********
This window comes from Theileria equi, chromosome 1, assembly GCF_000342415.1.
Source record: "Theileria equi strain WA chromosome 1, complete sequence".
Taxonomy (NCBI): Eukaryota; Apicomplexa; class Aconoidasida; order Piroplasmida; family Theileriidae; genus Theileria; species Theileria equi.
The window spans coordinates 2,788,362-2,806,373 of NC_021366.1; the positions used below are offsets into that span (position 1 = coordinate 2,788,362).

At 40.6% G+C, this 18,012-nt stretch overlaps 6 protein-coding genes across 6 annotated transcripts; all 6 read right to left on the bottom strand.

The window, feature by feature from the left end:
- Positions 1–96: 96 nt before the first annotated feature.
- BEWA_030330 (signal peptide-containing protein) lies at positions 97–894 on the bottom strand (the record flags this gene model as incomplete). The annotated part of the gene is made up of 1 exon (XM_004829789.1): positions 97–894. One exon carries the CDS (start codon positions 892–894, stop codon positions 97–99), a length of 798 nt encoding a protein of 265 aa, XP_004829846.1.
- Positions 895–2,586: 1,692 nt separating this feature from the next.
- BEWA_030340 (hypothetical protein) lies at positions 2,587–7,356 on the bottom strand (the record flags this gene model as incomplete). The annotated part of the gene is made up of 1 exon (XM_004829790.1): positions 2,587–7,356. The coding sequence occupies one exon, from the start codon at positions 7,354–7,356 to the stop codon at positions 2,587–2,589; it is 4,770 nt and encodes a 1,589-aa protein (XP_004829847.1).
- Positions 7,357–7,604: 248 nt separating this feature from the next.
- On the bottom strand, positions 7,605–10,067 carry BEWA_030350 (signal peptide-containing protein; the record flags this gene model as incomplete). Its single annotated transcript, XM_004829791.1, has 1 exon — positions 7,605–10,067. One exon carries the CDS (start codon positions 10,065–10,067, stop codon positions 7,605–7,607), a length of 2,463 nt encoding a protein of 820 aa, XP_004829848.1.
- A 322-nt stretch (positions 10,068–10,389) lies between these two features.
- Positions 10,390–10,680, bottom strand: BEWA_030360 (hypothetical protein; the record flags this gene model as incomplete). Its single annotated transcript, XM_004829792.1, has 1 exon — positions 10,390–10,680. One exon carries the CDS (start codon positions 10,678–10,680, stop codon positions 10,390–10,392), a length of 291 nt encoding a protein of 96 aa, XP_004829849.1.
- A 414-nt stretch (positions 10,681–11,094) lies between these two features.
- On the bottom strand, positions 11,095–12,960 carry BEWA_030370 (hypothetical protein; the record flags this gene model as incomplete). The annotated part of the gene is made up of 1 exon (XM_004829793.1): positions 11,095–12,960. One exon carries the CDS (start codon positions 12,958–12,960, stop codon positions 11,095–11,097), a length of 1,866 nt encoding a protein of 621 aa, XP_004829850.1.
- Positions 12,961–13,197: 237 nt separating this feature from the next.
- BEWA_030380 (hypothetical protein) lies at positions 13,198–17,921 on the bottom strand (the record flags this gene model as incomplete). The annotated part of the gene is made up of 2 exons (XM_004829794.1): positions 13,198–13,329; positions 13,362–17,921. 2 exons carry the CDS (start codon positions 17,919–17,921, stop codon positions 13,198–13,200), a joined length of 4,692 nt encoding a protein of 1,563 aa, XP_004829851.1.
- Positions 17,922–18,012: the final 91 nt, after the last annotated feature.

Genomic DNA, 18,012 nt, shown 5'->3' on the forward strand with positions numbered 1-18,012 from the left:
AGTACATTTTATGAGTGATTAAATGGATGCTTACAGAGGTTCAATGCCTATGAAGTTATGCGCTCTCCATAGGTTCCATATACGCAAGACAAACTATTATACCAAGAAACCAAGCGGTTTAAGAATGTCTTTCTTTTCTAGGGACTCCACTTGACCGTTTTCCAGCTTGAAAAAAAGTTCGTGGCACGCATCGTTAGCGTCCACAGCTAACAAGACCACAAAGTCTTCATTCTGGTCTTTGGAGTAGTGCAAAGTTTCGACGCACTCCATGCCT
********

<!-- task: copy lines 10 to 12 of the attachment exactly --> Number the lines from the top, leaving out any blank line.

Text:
- BEWA_030340 (hypothetical protein) lies at positions 2,587–7,356 on the bottom strand (the record flags this gene model as incomplete). The annotated part of the gene is made up of 1 exon (XM_004829790.1): positions 2,587–7,356. The coding sequence occupies one exon, from the start codon at positions 7,354–7,356 to the stop codon at positions 2,587–2,589; it is 4,770 nt and encodes a 1,589-aa protein (XP_004829847.1).
- Positions 7,357–7,604: 248 nt separating this feature from the next.
- On the bottom strand, positions 7,605–10,067 carry BEWA_030350 (signal peptide-containing protein; the record flags this gene model as incomplete). Its single annotated transcript, XM_004829791.1, has 1 exon — positions 7,605–10,067. One exon carries the CDS (start codon positions 10,065–10,067, stop codon positions 7,605–7,607), a length of 2,463 nt encoding a protein of 820 aa, XP_004829848.1.